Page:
» This Story:Read +| Comments

18 states refuse to run insurance pools for those with preexisting conditions

Network News

X Profile
View More Activity
By David S. Hilzenrath
Washington Post Staff Writer
Tuesday, May 4, 2010; 11:42 AM

Eighteen states have said they will not administer a stopgap program to provide insurance coverage to people whose preexisting conditions have left them uninsured, forcing the federal government to do the work.

This Story

The states' decisions increase the challenge the government faces as it sets out to translate the far-reaching health-care legislation into action, and they hint at the complexities to come.

At issue is a provision to extend temporary relief to people with preexisting medical conditions beginning this year, instead of making them wait until 2014, when insurers will be prohibited from turning people away or charging higher premiums based on health status. The health-care law sets aside $5 billion for the "high-risk pools."

Health and Human Services Secretary Kathleen Sebelius told state officials last month that she wanted to build on state programs, and she asked state governments to let her know by April 30 whether they would run the pools at the state level.

As of Monday, 29 states plus the District of Columbia had said they would do so, and 18 said they would leave the job to HHS. Others were undecided.

Some governors said they were unwilling to take on the task because it appears that Congress has allocated too little money.

Meanwhile, it was unclear how soon coverage will be available. The pools will be funded by July 1, but the earliest enrollment dates will vary, depending on such factors as whether states must first adopt new laws or regulations, said Jay Angoff, director of the HHS Office of Consumer Information and Insurance Oversight.

"There's not a date certain," Angoff said. "Some states will be able to come up with this more quickly than others."

The health-care law says that the high-risk pools are meant to give people with preexisting conditions "immediate access to insurance," and it requires that they be established within 90 days of the law's March enactment. To qualify, individuals must have been uninsured for six months. The premiums are supposed to match those for a "standard population." Out-of-pocket expenses will be capped -- in the case of individuals, at $5,950.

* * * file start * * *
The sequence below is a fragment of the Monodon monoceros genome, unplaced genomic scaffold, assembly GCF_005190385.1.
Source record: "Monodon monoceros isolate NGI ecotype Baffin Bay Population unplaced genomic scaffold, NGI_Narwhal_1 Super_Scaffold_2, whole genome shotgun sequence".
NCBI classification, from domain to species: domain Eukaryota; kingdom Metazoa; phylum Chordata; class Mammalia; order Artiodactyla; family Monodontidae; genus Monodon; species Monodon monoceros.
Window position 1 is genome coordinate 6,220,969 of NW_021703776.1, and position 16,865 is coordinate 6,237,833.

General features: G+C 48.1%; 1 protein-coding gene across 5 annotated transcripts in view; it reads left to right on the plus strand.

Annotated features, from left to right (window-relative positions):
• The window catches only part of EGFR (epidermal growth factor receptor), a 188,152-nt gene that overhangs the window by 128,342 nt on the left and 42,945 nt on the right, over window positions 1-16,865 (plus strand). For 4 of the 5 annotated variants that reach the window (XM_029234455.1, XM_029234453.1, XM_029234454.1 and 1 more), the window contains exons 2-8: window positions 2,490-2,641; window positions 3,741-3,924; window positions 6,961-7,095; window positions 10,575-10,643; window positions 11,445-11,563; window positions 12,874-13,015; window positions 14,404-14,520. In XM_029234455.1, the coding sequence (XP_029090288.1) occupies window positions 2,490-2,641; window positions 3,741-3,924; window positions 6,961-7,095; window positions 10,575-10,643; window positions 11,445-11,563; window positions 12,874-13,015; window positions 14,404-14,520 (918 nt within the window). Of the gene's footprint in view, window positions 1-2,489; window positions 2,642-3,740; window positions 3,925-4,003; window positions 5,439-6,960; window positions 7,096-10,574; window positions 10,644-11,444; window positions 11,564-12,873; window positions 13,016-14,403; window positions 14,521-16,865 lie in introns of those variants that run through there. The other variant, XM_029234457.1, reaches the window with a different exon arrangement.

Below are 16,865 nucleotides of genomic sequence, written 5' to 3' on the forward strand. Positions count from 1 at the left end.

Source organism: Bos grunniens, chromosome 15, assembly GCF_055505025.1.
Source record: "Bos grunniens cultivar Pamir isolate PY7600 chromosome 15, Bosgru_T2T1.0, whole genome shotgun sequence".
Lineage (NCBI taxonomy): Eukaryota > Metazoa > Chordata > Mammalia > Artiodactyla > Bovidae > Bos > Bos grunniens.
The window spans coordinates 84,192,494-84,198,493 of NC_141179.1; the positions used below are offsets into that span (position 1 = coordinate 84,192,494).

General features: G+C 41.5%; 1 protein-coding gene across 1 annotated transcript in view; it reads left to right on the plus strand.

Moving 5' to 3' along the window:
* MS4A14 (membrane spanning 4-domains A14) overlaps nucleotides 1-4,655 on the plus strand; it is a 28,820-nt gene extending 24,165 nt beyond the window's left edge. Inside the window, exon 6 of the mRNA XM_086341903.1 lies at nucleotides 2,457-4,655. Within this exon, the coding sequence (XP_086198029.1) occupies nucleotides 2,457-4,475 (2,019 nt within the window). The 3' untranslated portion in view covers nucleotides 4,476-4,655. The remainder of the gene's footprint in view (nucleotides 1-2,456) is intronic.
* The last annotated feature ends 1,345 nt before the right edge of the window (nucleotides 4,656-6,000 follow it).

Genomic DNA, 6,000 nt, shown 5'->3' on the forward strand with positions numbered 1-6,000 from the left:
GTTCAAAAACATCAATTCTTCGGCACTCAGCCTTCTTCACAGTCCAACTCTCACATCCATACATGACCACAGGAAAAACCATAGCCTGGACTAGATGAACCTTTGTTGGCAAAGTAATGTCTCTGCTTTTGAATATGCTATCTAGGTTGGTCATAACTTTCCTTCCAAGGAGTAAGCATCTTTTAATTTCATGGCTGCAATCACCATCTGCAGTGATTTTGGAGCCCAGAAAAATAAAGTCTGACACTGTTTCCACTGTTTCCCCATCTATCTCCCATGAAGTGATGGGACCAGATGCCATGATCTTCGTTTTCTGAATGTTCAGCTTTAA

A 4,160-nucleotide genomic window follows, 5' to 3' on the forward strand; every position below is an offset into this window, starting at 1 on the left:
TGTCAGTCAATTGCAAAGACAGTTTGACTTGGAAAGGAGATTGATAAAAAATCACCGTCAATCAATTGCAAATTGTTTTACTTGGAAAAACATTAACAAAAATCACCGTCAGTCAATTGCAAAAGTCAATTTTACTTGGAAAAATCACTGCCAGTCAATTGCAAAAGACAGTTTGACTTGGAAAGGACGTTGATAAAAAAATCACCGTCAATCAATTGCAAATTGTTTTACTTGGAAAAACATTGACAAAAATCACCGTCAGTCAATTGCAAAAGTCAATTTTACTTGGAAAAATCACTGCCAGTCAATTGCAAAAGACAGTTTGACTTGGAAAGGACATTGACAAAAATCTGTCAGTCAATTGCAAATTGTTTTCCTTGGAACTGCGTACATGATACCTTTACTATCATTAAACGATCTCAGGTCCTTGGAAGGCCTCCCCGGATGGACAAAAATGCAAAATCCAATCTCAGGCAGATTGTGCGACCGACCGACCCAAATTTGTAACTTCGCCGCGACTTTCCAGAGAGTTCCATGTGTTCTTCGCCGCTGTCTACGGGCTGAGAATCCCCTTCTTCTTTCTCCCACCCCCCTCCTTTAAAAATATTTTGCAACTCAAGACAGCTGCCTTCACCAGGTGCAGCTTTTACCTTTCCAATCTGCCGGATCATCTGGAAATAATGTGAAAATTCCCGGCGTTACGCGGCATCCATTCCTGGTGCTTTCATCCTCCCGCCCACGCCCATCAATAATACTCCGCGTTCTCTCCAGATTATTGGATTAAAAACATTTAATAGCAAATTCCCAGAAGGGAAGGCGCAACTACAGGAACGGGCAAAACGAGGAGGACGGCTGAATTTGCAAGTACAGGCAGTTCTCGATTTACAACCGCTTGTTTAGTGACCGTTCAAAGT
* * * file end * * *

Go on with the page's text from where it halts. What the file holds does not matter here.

The states that declined to administer risk pools are Alabama, Delaware, Florida, Georgia, Hawaii, Idaho, Indiana, Louisiana, Minnesota, Mississippi, Nebraska, Nevada, North Dakota, South Carolina, Tennessee, Texas, Virginia and Wyoming, according HHS.

Most of those states are led by Republican governors. Three of them -- Delaware, Tennessee, and Wyoming -- are led by Democratic governors. Florida's governor was elected as a Republican but is now running for a Senate seat as an independent.

HHS has been exploring the possibility of hiring nonprofit insurance companies to operate the pools.

Most states already have high-risk pools, but they can be prohibitively expensive and they generally do not meet the new federal requirements.

The chief actuary at the Centers for Medicare and Medicaid Services has predicted that the $5 billion allotted for the new program will run out as early as next year.

In a letter Friday to Sebelius, Virginia Gov. Robert F. McDonnell (R) said the state, which will not establish its own high-risk pool, estimates that the $113 million in federal funds available to it will be used up within 22 months. Virginia's secretary of health and human resources, William A. Hazel Jr., said Monday that setting up the pools "is an enormously complicated undertaking."

Maryland opted to run its own high-risk pool. John M. Colmers, the state's secretary of health and mental hygiene, said he did not know if federal funding would be sufficient, but he said the fact that Maryland already has such a pool might mean that the new demand will not be as heavy.

If funds run out, state and federal governments could face difficult choices: reduce benefits, raise premiums or limit enrollment.

"I don't think any of those options are very attractive," said Jean P. Hall, an associate research professor studying the matter at the University of Kansas. If it comes to that, "I strongly suspect that they will come up with more money."


» This Story:Read +| Comments
© 2010 The Washington Post Company

Network News

X My Profile
View More Activity